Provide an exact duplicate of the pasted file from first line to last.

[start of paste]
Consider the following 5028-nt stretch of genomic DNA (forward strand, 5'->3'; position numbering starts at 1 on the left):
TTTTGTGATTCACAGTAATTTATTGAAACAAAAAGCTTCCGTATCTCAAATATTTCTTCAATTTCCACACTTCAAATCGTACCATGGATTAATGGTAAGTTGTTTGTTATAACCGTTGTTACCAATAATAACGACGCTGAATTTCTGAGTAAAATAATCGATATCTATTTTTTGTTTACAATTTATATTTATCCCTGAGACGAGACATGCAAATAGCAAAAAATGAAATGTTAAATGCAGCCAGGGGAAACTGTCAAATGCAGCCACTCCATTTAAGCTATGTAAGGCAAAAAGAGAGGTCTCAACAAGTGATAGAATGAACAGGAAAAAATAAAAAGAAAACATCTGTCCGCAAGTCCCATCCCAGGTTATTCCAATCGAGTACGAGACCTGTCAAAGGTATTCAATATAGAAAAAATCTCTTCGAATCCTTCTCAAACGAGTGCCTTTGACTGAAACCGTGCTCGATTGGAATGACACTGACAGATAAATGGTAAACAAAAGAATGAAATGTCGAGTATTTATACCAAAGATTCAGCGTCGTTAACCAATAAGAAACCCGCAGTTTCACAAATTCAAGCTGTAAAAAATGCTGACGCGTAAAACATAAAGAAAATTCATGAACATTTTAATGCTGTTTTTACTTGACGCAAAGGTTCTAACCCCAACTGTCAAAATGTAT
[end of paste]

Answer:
Consider the following 5028-nt stretch of genomic DNA (forward strand, 5'->3'; position numbering starts at 1 on the left):
TTTTGTGATTCACAGTAATTTATTGAAACAAAAAGCTTCCGTATCTCAAATATTTCTTCAATTTCCACACTTCAAATCGTACCATGGATTAATGGTAAGTTGTTTGTTATAACCGTTGTTACCAATAATAACGACGCTGAATTTCTGAGTAAAATAATCGATATCTATTTTTTGTTTACAATTTATATTTATCCCTGAGACGAGACATGCAAATAGCAAAAAATGAAATGTTAAATGCAGCCAGGGGAAACTGTCAAATGCAGCCACTCCATTTAAGCTATGTAAGGCAAAAAGAGAGGTCTCAACAAGTGATAGAATGAACAGGAAAAAATAAAAAGAAAACATCTGTCCGCAAGTCCCATCCCAGGTTATTCCAATCGAGTACGAGACCTGTCAAAGGTATTCAATATAGAAAAAATCTCTTCGAATCCTTCTCAAACGAGTGCCTTTGACTGAAACCGTGCTCGATTGGAATGACACTGACAGATAAATGGTAAACAAAAGAATGAAATGTCGAGTATTTATACCAAAGATTCAGCGTCGTTAACCAATAAGAAACCCGCAGTTTCACAAATTCAAGCTGTAAAAAATGCTGACGCGTAAAACATAAAGAAAATTCATGAACATTTTAATGCTGTTTTTACTTGACGCAAAGGTTCTAACCCCAACTGTCAAAATGTAT